Monday, 16 February 2015

The Nature of Freedom.

As the vines braided their way around my house, I slowly felt more and more disconnected to the world. With each twirl and bend, I sought the need to seek adjust to the prison that would soon become my life. Slowly yet effectively, my house began to sink into darkness until the last ray of sunlight shined on the table across the room; it came from an uncovered spot on the window. Fortunately, the vines didn't do as good a job at covering it than it hoped for.

The house was relatively dark, yet I could walk my way around if I wanted to. But I didn't want to. It was a ghastly sight and experience to feel trapped in your own habitat by the forces of nature. The idea that even if I screamed my lungs out and nobody would hear me was just unsettling. I waited for my eyes to adjust, then sat in the corner of the room... sobbing.
For the first few days, I wondered why the vines chose my house to hug- was it that horrible, that it needed to be covered? What did I do to deserve utter detachment from the mankind? I grabbed a chair and stood the spot on the window where the sword of light hit. With one eye on the window, the other closed, I saw the people I would see every day not bothered that my house was in complete isolation. Most of the people I knew to be very considerate, trusted with my life, were unfazed by what was happened, almost forgetting that I ever existed in the first place.

A couple weeks had passed, I guessed, and some of my relative began to worry. They knocked on the vines and waited for an answer that would never come. Many tried to tug and rip off the plant. However, it seemed like the more they tried to help me, the stronger their grip became. Eventually, they would stop and stand there for a few seconds, staring at what had happened to one of the happiest, calmest houses in the neighborhood; wondering, like I did, why?

Every day for a month, I would sit at the table where the light shined in the morning and contemplate the mistakes I had done to deserve this nature bound lock. At first I was bitter, angry and frustrated with the world. I doubted my purpose and existence, reexamining everything I had ever done and if my life even had a reason. I didn't know what was happening around the world or the latest celebrity gossip. I couldn't reply to my emails, stalk hot guys on the media, tell my friends about the exciting things that happened during the day, or see how they were doing or rather if they missed me.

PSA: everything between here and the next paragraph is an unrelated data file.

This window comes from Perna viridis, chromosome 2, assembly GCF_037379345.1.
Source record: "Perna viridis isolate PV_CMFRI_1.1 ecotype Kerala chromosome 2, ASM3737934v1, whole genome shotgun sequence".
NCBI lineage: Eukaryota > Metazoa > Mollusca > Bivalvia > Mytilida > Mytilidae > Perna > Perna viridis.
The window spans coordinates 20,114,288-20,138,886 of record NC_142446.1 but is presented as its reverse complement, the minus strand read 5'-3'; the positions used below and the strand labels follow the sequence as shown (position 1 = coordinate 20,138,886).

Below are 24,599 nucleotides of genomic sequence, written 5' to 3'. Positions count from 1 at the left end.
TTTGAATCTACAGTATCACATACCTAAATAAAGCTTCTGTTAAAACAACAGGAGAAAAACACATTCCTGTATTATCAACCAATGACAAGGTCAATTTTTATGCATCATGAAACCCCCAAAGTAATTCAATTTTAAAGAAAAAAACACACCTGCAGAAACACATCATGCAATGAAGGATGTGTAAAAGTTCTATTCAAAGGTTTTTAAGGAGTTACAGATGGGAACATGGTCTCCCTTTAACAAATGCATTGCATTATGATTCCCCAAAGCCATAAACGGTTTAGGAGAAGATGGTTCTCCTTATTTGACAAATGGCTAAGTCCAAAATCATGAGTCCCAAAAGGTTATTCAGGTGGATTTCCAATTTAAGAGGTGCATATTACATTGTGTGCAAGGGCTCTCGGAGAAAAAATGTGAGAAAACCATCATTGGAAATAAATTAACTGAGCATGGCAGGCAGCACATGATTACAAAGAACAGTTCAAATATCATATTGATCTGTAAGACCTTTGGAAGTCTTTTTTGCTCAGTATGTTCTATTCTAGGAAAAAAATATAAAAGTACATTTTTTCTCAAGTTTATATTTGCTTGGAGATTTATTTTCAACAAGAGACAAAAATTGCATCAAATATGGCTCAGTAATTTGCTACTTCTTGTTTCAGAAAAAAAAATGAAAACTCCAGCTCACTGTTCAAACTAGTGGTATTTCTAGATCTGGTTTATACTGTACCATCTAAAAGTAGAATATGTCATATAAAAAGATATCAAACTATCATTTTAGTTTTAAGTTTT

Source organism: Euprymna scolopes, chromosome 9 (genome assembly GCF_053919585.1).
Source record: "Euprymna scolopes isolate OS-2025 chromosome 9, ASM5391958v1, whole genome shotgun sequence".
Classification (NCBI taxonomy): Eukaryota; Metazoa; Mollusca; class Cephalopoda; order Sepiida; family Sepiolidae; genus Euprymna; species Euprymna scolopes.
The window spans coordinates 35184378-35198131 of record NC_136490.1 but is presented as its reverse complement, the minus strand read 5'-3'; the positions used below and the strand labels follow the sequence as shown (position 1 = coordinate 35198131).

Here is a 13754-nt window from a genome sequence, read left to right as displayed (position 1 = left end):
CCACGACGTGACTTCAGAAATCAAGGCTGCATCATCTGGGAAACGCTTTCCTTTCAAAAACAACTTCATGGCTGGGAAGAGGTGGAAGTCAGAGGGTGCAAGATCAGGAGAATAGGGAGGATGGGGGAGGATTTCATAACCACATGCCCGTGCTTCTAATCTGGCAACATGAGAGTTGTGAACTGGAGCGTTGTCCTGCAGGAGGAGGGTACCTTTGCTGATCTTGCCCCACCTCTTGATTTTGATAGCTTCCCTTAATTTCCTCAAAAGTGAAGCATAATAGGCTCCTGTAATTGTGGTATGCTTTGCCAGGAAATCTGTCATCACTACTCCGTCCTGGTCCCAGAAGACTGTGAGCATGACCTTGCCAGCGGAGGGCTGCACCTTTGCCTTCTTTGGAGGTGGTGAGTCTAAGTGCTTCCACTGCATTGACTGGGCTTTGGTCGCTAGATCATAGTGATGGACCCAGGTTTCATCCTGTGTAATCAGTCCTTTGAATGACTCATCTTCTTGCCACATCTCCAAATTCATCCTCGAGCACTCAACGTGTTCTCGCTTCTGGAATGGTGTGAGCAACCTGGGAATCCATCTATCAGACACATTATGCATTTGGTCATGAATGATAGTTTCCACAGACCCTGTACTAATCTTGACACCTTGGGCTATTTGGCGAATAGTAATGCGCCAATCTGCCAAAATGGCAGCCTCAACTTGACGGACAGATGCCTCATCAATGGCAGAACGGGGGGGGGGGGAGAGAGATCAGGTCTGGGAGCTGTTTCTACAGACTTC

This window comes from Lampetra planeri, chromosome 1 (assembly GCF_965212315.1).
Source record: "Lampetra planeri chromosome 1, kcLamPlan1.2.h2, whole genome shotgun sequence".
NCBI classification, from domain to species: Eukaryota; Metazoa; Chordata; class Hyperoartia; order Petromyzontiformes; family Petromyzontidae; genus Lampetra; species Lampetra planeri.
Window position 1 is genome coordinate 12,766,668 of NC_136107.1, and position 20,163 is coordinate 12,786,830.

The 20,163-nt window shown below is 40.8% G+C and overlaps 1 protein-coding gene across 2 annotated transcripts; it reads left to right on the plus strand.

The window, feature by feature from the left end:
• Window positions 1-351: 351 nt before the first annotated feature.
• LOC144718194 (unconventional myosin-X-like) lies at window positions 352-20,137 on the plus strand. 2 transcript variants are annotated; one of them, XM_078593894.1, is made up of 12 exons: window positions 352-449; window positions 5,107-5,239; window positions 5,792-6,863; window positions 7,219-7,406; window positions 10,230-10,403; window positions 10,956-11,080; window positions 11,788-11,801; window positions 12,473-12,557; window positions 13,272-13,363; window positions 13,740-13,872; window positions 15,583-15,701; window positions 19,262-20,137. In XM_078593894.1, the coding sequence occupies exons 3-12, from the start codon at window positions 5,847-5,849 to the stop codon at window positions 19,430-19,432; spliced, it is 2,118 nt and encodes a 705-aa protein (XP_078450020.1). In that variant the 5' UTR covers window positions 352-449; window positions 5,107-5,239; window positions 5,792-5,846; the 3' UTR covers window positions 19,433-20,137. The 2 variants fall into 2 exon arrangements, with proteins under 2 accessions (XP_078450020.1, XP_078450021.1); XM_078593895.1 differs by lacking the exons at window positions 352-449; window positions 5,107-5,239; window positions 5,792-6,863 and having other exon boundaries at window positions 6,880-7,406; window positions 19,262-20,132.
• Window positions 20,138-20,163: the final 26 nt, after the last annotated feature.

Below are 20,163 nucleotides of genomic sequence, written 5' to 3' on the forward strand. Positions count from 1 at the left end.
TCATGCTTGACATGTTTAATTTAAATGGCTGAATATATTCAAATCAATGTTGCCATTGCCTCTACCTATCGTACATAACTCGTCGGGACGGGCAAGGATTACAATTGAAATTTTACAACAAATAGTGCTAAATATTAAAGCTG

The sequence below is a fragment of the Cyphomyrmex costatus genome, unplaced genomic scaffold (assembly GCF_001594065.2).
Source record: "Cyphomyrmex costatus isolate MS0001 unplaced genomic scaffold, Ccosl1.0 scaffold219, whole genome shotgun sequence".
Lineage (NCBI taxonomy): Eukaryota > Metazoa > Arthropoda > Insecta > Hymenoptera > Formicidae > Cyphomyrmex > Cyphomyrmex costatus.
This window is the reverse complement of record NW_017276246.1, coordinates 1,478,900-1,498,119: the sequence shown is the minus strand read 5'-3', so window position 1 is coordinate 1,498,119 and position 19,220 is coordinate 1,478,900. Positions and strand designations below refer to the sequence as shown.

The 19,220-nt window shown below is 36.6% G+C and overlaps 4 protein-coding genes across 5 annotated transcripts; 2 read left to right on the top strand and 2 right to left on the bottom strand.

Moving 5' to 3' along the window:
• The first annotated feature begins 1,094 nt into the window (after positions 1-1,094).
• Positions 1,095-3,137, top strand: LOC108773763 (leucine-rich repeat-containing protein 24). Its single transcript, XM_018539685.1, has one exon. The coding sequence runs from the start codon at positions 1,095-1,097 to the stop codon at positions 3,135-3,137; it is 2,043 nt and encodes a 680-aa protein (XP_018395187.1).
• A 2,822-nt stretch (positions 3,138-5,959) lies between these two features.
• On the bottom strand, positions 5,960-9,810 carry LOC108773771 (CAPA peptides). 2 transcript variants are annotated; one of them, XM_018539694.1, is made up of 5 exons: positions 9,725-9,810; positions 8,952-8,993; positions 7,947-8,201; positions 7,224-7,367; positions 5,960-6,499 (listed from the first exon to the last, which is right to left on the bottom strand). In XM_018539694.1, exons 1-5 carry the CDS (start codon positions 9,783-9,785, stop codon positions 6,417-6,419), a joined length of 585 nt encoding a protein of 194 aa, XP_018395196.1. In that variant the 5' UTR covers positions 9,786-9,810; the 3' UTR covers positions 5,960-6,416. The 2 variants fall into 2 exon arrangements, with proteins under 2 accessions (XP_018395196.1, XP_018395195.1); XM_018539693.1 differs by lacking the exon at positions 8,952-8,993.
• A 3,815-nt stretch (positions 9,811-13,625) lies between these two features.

One day, to make things a whole lot better, some of my closest friends stuck signs outside my house, where my vision could reach, blaming me for not contacting them or keeping in touch with them for a very long time, saying that if I really cared, I would have found a way to cut down the vines. I wanted to tell them that I tried, that the only way I could get rid of the vines was to burn down the house- and that would've been suicide.

Suddenly, the curse of vines had eventually become a blessing. I began to cherish my time on the table to contemplate, relax and avoid people-related drama. Gossip about people I have not seen in years did not matter as much to me. Friends that did not understand that they needed to wait for me until the vines died off, weren't friends I wanted to keep anymore. The table became a filter; a window. The table seating was also a place I mourned those I missed most outside the walls of my house and I prayed for them to find happiness and a life full of adventure. Although I wanted to have them with me on the table, eating breakfast like we would normally do, eventually I needed to wish them a better life- without me in it. I began writing about my experiences, hoping someone would relate- or not- people didn't really matter as much anymore. Ironically, people matter more. How does that work? People's opinions did not mean much, but the people I knew would be supportive are the ones that really meant the most.

Years after waiting in solitude, I lost hope. The vines did not fall and the roots seemed to dig deeper in. I was beginning to think I would never speak to another person again, until one day I did something rather odd.

I watered the plant.

The vines had already found their way through the windows, breaking the glass, so it made it easier for me to offer it some water. I'm not sure why I had watered it, or what I was thinking, but I'm glad I did. With the purest intentions, I pondered how tall and wide it would grow if I nurtured it. I thought to myself, if I was stuck here I might as well be doing something worthwhile. One day, I said to myself, someone will find the stories I had written sitting on my table, they will see the lovely paintings I drew and marvel at my patience; how I managed to stay all these years trapped.

I watered the curse and it became a blessing.

Once I got past my hatred towards it, it slowly withered as if offering me one last sight of it's colors all at once; sailing away with shades of lime green, bark brown and then eventually coal black. You would suppose that after all these years of being stuck between walls, I would've ran to the door. You are wrong. I did not move, as if the idea of being free upset me. My body quivered and my feet numbed. Being free did not upset me; it disgusted me. After all these years, I began to share a bond with this plant. Then the disturbing thought crept through my skull and widened my eyes... "Did my kindness kill the plant, or did my hatred foster it ?"

 Both maybe.

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